You could be reading the full-text of this article now if you...

If you have access to this article through your institution,
you can view this article in

Acute and sustained effects of early administration of inhaled nitric oxide to children with acute respiratory distress syndrome*

Fioretto, José R. MD, PhD; de Moraes, Marcos A. MD; Bonatto, Rossano C. MD, PhD; Ricchetti, Sandra M. Q. MD; Carpi, Mário F. MD

Pediatric Critical Care Medicine:
doi: 10.1097/01.PCC.0000137986.83738.D7
Clinical Investigations
Abstract

Objective: To determine the acute and sustained effects of early inhaled nitric oxide on some oxygenation indexes and ventilator settings and to compare inhaled nitric oxide administration and conventional therapy on mortality rate, length of stay in intensive care, and duration of mechanical ventilation in children with acute respiratory distress syndrome.

Design: Observational study.

Setting: Pediatric intensive care unit at a university-affiliated hospital.

Patients: Children with acute respiratory distress syndrome, aged between 1 month and 12 yrs.

Interventions: Two groups were studied: an inhaled nitric oxide group (iNOG, n = 18) composed of patients prospectively enrolled from November 2000 to November 2002, and a conventional therapy group (CTG, n = 21) consisting of historical control patients admitted from August 1998 to August 2000.

Measurements and Main Results: Therapy with inhaled nitric oxide was introduced as early as 1.5 hrs after acute respiratory distress syndrome diagnosis with acute improvements in Pao2/Fio2 ratio (83.7%) and oxygenation index (46.7%). Study groups were of similar ages, gender, primary diagnoses, pediatric risk of mortality score, and mean airway pressure. Pao2/Fio2 ratio was lower (CTG, 116.9 ± 34.5; iNOG, 62.5 ± 12.8, p < .0001) and oxygenation index higher (CTG, 15.2 [range, 7.2–32.2]; iNOG, 24.3 [range, 16.3–70.4], p < .0001) in the iNOG. Prolonged treatment was associated with improved oxygenation, so that Fio2 and peak inspiratory pressure could be quickly and significantly reduced. Mortality rate for inhaled nitric oxide-patients was lower (CTG, ten of 21, 47.6%; iNOG, three of 18, 16.6%, p < .001). There was no difference in intensive care stay (CTG, 10 days [range, 2–49]; iNOG, 12 [range, 6–26], p > .05) or duration of mechanical ventilation (TCG, 9 days [range, 2–47]; iNOG, 10 [range, 4–25], p > .05).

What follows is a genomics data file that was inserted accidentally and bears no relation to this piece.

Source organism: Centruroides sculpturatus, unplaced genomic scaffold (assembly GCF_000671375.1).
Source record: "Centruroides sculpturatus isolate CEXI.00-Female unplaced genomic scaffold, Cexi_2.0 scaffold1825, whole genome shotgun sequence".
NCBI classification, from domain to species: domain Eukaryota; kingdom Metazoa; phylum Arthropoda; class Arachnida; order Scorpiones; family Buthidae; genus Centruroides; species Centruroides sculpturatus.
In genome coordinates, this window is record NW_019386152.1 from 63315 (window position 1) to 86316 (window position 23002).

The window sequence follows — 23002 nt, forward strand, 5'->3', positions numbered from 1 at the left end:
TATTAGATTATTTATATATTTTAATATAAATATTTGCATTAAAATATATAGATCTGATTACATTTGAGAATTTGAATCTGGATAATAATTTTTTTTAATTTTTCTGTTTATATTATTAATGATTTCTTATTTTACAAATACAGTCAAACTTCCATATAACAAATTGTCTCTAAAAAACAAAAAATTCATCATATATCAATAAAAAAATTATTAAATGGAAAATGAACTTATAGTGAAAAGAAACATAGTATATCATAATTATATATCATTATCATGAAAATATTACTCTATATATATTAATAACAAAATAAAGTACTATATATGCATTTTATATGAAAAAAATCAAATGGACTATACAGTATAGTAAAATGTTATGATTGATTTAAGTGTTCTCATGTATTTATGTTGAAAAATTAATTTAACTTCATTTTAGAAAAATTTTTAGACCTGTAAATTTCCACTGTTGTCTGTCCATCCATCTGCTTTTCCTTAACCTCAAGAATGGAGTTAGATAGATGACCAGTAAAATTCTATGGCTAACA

Conclusions: Early treatment with inhaled nitric oxide causes acute and sustained improvement in oxygenation, with earlier reduction of ventilator settings, which might contribute to reduce the mortality rate in children with acute respiratory distress syndrome. Length of stay in intensive care and duration of mechanical ventilation are not changed. Prospective trials of inhaled nitric oxide early in the setting of acute lung injury in children are needed.

Author Information

From the Pediatric Intensive Care Unit, Department of Pediatrics, São Paulo State University-Unesp, Botucatu Medical School, São Paulo, Brazil.

*See also p. 496.

Supported, in part, by FAPESP, process number 2001/04971-3.

Address requests for reprints to: José Roberto Fioretto, MD, PhD, UNESP, Faculdade de Medicina de Botucatu, Departamento de Pediatria, 18.618–970, Botucatu, São Paulo, Brasil. E-mail: jrf@fmb.unesp.br

©2004The Society of Critical Care Medicine and the World Federation of Pediatric Intensive and Critical Care Societies